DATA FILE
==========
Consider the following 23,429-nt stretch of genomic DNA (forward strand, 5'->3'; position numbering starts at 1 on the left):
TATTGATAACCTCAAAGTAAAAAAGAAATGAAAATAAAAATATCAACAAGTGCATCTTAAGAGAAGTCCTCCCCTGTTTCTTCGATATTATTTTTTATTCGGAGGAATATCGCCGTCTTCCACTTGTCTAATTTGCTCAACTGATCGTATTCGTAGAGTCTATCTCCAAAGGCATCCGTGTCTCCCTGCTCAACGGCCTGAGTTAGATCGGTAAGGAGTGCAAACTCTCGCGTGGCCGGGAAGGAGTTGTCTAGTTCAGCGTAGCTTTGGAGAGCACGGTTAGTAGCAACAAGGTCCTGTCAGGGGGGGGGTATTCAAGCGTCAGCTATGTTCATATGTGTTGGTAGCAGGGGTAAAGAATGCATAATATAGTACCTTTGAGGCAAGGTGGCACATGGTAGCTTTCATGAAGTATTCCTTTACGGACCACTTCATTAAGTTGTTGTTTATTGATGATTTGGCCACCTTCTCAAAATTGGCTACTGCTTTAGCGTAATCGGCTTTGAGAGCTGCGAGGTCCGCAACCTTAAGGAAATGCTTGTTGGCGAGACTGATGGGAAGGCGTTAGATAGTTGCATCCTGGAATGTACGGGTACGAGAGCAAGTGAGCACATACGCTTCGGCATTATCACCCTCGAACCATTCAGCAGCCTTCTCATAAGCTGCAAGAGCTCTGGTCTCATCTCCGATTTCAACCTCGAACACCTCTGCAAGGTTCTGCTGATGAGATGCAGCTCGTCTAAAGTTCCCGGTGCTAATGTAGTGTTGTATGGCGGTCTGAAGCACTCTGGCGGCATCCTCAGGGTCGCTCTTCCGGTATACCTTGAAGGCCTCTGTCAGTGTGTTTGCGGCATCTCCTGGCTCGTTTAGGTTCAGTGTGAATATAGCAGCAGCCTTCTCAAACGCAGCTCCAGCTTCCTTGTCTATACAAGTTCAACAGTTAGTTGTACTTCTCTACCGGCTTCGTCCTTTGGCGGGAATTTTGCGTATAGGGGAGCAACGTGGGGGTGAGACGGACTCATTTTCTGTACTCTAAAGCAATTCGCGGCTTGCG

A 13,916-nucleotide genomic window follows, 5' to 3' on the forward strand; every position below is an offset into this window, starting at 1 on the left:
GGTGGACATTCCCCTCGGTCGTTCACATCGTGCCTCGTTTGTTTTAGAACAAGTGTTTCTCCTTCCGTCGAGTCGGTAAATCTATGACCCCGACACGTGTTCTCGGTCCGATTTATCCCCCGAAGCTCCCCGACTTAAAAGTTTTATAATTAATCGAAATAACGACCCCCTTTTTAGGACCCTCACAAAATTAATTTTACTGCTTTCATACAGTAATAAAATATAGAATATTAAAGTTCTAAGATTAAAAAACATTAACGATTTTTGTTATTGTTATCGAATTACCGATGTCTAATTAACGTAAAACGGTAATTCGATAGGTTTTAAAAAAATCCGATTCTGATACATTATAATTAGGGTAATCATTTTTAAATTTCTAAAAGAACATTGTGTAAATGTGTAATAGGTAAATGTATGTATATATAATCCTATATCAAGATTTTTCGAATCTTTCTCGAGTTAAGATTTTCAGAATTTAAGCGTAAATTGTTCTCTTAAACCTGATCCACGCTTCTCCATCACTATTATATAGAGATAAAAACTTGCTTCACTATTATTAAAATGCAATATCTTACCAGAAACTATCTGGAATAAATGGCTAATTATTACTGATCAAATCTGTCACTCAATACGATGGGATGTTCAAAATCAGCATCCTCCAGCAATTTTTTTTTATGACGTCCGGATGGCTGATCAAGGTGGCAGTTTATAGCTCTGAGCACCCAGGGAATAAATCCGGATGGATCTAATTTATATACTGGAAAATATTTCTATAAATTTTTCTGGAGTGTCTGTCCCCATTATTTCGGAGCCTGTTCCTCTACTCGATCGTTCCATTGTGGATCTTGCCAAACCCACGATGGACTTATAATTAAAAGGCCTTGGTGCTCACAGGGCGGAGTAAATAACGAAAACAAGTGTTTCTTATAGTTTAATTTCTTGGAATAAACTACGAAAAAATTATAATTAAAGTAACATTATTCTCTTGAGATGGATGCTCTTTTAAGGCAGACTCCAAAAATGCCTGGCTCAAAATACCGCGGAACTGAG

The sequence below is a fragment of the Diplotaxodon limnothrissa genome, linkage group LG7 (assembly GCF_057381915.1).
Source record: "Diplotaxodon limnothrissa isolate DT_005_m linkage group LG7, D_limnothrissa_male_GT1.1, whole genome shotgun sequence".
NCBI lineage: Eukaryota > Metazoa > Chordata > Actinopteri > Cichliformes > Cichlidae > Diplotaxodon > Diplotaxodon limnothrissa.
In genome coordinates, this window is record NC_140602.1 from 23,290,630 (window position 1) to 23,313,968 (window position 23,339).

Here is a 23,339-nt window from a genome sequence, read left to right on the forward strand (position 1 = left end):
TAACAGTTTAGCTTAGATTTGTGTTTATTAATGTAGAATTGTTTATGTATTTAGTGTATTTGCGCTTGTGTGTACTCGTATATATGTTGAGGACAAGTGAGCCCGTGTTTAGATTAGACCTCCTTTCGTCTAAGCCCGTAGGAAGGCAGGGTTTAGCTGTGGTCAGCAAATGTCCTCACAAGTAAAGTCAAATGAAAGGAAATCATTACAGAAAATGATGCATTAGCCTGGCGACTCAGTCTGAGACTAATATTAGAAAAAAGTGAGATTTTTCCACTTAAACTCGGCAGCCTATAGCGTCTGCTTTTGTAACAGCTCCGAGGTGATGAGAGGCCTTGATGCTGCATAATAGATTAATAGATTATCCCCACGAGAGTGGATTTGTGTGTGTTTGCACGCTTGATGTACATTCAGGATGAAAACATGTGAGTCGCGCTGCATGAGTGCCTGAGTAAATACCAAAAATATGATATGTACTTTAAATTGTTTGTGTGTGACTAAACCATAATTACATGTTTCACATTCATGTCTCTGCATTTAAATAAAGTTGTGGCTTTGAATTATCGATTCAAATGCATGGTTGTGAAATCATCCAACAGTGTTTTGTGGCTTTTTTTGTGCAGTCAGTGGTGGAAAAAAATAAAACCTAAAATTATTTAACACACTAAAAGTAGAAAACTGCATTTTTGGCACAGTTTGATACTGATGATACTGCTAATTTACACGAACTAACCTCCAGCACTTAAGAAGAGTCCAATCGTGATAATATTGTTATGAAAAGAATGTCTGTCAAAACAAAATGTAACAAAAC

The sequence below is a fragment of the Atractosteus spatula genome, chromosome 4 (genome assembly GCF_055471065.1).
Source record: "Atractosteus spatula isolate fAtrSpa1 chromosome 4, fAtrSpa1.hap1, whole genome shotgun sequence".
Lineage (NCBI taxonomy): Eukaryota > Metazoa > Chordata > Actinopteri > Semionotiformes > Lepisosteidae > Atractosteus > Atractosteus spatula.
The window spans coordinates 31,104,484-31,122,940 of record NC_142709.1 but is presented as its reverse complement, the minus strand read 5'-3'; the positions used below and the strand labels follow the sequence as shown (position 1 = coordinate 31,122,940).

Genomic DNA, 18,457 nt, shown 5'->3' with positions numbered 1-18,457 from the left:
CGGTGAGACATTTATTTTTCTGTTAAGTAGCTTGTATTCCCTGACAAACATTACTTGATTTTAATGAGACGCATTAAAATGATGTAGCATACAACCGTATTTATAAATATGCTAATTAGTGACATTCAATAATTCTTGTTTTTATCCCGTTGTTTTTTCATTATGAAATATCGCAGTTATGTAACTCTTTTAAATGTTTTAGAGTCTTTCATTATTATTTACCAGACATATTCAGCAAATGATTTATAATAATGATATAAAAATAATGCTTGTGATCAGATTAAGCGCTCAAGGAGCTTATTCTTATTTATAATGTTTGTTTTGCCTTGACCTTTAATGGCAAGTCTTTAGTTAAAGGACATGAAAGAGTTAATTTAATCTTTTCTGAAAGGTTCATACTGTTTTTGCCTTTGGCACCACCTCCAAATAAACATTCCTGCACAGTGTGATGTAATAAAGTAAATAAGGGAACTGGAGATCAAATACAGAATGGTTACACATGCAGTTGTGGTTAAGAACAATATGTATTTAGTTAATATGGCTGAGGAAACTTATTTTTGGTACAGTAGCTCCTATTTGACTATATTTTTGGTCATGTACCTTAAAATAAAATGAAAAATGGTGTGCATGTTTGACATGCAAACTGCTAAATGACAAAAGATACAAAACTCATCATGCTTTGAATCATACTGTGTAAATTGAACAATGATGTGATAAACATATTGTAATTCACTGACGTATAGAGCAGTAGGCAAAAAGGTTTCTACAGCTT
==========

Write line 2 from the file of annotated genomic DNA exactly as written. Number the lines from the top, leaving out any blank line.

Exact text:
TATTGATAACCTCAAAGTAAAAAAGAAATGAAAATAAAAATATCAACAAGTGCATCTTAAGAGAAGTCCTCCCCTGTTTCTTCGATATTATTTTTTATTCGGAGGAATATCGCCGTCTTCCACTTGTCTAATTTGCTCAACTGATCGTATTCGTAGAGTCTATCTCCAAAGGCATCCGTGTCTCCCTGCTCAACGGCCTGAGTTAGATCGGTAAGGAGTGCAAACTCTCGCGTGGCCGGGAAGGAGTTGTCTAGTTCAGCGTAGCTTTGGAGAGCACGGTTAGTAGCAACAAGGTCCTGTCAGGGGGGGGGTATTCAAGCGTCAGCTATGTTCATATGTGTTGGTAGCAGGGGTAAAGAATGCATAATATAGTACCTTTGAGGCAAGGTGGCACATGGTAGCTTTCATGAAGTATTCCTTTACGGACCACTTCATTAAGTTGTTGTTTATTGATGATTTGGCCACCTTCTCAAAATTGGCTACTGCTTTAGCGTAATCGGCTTTGAGAGCTGCGAGGTCCGCAACCTTAAGGAAATGCTTGTTGGCGAGACTGATGGGAAGGCGTTAGATAGTTGCATCCTGGAATGTACGGGTACGAGAGCAAGTGAGCACATACGCTTCGGCATTATCACCCTCGAACCATTCAGCAGCCTTCTCATAAGCTGCAAGAGCTCTGGTCTCATCTCCGATTTCAACCTCGAACACCTCTGCAAGGTTCTGCTGATGAGATGCAGCTCGTCTAAAGTTCCCGGTGCTAATGTAGTGTTGTATGGCGGTCTGAAGCACTCTGGCGGCATCCTCAGGGTCGCTCTTCCGGTATACCTTGAAGGCCTCTGTCAGTGTGTTTGCGGCATCTCCTGGCTCGTTTAGGTTCAGTGTGAATATAGCAGCAGCCTTCTCAAACGCAGCTCCAGCTTCCTTGTCTATACAAGTTCAACAGTTAGTTGTACTTCTCTACCGGCTTCGTCCTTTGGCGGGAATTTTGCGTATAGGGGAGCAACGTGGGGGTGAGACGGACTCATTTTCTGTACTCTAAAGCAATTCGCGGCTTGCG